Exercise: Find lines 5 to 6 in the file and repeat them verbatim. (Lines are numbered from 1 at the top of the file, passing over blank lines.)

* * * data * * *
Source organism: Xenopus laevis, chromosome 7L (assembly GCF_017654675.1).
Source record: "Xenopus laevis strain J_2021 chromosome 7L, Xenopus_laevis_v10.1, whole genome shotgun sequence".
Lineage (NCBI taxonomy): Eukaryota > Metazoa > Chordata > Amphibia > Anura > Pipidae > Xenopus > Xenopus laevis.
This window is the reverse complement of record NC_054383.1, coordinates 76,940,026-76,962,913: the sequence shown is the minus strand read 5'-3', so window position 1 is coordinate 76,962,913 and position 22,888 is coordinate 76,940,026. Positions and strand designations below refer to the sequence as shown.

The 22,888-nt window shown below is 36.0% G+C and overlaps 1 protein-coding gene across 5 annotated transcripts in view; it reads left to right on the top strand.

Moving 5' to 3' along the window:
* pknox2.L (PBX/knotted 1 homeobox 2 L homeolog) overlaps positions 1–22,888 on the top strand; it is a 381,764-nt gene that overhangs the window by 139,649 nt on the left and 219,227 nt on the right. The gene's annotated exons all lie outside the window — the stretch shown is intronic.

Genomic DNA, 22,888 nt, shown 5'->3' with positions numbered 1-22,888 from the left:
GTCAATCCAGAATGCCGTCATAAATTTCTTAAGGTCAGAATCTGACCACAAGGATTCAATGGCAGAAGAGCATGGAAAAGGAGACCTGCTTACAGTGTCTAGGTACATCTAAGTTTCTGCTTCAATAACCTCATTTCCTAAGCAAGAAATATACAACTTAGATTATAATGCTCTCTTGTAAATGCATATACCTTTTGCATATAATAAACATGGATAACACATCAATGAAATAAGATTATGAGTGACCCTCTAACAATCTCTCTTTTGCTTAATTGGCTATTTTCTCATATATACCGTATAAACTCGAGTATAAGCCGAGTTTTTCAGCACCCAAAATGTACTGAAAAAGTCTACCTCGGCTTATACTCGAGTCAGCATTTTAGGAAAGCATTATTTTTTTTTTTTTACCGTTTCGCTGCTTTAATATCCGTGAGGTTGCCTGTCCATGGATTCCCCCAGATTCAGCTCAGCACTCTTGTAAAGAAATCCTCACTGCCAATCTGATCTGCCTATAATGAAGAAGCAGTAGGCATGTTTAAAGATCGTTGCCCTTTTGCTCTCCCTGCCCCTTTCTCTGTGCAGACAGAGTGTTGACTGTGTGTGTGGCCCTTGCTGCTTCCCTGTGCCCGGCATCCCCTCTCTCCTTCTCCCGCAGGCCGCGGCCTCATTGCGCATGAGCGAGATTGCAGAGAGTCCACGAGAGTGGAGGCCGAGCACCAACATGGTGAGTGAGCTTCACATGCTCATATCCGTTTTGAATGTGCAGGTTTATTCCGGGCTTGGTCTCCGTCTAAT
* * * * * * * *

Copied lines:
The 22,888-nt window shown below is 36.0% G+C and overlaps 1 protein-coding gene across 5 annotated transcripts in view; it reads left to right on the top strand.

Moving 5' to 3' along the window: